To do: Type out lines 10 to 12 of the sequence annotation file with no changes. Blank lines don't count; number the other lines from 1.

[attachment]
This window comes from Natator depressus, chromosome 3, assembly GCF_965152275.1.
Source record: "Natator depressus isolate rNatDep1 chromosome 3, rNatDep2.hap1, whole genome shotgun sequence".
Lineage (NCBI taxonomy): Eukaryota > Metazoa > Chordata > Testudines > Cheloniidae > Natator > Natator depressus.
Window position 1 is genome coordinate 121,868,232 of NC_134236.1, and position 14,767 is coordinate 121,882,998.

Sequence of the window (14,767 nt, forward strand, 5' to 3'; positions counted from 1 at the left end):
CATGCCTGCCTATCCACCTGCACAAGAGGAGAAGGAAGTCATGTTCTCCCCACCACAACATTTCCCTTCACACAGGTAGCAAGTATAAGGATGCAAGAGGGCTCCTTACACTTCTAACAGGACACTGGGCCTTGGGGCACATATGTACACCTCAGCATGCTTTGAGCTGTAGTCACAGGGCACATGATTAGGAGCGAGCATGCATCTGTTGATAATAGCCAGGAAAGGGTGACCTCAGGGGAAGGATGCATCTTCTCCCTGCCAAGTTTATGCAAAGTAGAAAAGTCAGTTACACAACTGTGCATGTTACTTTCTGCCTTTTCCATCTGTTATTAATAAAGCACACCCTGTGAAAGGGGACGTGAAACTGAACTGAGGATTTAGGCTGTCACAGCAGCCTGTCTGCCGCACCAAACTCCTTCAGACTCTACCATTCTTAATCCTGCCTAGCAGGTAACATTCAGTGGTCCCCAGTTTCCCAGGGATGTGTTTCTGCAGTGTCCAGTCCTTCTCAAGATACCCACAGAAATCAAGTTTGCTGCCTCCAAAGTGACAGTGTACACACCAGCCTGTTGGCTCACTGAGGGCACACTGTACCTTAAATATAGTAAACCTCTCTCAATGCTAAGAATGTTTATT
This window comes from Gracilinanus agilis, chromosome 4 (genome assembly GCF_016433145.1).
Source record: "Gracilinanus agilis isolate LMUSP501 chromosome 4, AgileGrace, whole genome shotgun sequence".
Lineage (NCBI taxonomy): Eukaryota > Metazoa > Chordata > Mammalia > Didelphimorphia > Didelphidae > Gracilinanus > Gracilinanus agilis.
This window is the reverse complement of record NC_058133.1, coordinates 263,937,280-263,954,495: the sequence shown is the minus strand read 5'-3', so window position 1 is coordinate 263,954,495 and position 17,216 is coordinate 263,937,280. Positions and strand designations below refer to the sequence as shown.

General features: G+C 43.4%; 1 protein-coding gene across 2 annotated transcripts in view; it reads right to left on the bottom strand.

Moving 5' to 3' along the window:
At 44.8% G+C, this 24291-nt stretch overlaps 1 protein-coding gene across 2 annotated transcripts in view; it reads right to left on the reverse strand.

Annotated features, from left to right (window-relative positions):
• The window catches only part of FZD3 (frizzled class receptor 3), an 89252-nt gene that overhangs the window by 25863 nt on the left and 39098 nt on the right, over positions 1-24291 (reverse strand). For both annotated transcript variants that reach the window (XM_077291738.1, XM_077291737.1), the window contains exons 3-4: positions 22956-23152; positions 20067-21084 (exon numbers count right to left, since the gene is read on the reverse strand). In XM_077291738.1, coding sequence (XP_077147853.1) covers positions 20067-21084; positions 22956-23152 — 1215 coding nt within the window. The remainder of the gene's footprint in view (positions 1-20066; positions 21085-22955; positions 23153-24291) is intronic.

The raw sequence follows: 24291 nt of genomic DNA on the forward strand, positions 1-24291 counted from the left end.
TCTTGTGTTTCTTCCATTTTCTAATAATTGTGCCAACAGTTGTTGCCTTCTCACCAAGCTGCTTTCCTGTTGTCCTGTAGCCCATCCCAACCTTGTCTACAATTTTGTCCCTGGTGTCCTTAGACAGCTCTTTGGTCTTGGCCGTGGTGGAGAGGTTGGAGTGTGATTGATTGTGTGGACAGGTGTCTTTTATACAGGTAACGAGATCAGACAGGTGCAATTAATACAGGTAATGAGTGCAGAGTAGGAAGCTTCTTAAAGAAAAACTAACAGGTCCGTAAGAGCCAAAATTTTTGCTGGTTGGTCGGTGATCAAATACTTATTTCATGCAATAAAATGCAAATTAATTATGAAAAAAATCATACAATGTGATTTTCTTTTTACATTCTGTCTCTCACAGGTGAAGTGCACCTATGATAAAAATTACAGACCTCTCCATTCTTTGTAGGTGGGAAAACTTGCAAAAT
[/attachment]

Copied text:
This window is the reverse complement of record NC_058133.1, coordinates 263,937,280-263,954,495: the sequence shown is the minus strand read 5'-3', so window position 1 is coordinate 263,954,495 and position 17,216 is coordinate 263,937,280. Positions and strand designations below refer to the sequence as shown.

General features: G+C 43.4%; 1 protein-coding gene across 2 annotated transcripts in view; it reads right to left on the bottom strand.

Moving 5' to 3' along the window: